You know things are bad when a European country whips out the old no-longer-relevant scapegoat of World War II Germany.
“How does Germany have the cheek to denounce us over our finances when it has still not paid compensation for Greece’s war victims?” Margaritis Tzimas, of the main opposition New Democracy party, told parliament.
“There are still Greeks weeping for their lost brothers,” the conservative lawmaker said during a debate on a bill to clean up the country’s discredited statistical service.
Six deputies from the small Left Coalition party urged the government to press Berlin over the reparations issue and blamed German banks and politicians for Greece’s crisis.
“By their statements, German politicians and German financial institutions play a leading role in a wretched game of profiteering at the expense of the Greek people,” they said in a written question to the government.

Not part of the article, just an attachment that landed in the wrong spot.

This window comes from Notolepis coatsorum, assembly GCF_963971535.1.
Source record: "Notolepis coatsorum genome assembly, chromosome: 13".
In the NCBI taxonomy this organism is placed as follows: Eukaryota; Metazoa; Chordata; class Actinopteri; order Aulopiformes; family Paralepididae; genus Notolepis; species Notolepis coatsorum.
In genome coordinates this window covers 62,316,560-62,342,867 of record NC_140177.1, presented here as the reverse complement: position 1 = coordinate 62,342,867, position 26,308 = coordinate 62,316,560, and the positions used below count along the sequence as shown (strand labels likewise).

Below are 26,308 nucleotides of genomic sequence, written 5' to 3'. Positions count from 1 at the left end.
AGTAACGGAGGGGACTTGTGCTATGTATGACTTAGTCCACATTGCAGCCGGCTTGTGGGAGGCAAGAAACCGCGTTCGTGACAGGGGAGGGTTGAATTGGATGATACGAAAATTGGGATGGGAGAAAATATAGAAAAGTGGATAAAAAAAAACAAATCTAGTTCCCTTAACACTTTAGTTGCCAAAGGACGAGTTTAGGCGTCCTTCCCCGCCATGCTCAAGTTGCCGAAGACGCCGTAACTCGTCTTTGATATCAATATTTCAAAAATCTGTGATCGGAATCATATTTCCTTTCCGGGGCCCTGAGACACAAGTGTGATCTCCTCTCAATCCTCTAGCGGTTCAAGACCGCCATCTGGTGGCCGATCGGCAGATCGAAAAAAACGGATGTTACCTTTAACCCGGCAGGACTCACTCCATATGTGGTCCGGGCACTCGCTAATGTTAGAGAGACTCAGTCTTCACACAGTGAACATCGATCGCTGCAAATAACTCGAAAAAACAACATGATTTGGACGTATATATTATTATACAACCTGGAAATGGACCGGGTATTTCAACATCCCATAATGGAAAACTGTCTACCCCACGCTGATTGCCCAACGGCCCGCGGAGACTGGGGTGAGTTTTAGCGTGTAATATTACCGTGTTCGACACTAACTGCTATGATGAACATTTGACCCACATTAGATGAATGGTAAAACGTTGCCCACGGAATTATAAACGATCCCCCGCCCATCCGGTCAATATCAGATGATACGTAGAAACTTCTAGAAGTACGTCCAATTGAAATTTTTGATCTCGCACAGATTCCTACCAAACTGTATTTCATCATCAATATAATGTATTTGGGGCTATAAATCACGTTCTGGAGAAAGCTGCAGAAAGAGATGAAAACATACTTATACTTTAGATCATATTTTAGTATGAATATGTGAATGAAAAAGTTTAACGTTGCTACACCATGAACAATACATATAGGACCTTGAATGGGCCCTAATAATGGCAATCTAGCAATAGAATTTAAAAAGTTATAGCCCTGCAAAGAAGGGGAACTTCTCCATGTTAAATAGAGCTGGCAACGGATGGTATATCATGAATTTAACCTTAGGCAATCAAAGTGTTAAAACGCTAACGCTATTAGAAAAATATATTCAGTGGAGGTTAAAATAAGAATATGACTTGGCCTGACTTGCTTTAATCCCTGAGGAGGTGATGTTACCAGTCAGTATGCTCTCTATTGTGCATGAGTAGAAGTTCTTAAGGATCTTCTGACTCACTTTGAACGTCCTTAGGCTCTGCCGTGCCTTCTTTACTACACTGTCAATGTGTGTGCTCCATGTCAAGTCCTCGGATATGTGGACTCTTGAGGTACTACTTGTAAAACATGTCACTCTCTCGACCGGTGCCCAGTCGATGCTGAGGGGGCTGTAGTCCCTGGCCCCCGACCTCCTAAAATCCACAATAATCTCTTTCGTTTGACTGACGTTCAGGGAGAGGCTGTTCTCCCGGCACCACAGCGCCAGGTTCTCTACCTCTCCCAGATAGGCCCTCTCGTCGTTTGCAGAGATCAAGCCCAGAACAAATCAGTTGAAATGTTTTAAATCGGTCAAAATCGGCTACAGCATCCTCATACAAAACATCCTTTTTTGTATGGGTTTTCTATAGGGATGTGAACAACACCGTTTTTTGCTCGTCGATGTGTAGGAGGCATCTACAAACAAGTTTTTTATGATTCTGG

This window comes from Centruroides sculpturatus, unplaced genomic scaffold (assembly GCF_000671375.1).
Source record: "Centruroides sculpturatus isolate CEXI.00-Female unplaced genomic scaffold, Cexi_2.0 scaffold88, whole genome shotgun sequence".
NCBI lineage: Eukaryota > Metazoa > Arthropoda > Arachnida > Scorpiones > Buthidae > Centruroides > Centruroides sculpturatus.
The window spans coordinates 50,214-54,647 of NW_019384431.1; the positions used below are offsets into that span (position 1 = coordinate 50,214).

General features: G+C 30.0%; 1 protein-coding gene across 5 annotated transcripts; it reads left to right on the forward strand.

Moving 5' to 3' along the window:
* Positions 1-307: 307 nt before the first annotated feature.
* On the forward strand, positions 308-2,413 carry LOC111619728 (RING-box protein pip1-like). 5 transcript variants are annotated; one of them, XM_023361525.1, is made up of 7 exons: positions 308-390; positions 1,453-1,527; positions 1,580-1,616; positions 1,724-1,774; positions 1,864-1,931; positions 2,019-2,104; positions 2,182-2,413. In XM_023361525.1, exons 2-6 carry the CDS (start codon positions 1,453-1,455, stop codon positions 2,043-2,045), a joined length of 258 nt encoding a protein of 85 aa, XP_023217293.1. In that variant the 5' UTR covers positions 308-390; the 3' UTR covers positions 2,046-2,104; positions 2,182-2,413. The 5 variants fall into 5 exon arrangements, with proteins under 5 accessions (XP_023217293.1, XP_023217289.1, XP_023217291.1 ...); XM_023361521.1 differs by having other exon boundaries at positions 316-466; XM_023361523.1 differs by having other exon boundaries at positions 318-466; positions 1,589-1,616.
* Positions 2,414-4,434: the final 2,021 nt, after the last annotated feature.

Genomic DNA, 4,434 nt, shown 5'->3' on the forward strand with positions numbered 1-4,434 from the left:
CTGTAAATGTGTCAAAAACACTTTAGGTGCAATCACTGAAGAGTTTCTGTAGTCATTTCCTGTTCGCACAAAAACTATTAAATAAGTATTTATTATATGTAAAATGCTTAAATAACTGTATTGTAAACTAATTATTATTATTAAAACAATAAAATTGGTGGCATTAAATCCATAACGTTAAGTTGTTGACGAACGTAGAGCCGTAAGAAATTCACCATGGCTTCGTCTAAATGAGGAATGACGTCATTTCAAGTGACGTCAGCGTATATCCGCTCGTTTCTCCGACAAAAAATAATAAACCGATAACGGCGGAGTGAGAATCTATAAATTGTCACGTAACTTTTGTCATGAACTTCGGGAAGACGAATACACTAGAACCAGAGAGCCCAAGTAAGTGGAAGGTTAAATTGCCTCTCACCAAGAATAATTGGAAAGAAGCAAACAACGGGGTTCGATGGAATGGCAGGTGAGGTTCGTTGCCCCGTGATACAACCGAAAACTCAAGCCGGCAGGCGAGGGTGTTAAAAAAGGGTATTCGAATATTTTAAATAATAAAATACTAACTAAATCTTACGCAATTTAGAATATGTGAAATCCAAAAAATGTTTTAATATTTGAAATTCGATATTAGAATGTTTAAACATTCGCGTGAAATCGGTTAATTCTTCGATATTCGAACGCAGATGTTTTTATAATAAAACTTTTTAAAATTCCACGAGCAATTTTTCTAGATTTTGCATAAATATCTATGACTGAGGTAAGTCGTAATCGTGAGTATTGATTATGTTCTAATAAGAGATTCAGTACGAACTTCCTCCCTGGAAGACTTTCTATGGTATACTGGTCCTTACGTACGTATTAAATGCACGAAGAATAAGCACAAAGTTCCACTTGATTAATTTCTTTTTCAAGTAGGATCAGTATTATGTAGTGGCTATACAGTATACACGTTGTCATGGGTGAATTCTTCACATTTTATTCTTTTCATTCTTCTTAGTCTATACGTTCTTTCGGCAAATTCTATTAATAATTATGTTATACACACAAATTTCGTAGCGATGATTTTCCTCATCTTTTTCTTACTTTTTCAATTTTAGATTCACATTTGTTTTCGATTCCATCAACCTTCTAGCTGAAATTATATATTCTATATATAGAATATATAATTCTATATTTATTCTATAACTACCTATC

If anything, contemplating the last 60 years since the war should make Greece (and many other countries in fact) wonder why defeated nations like Germany and Japan were able to rise from their ashes and turn into some of the world’s largest economies.
Perhaps an economy’s worst enemies lie within its old tangled domestic structures.
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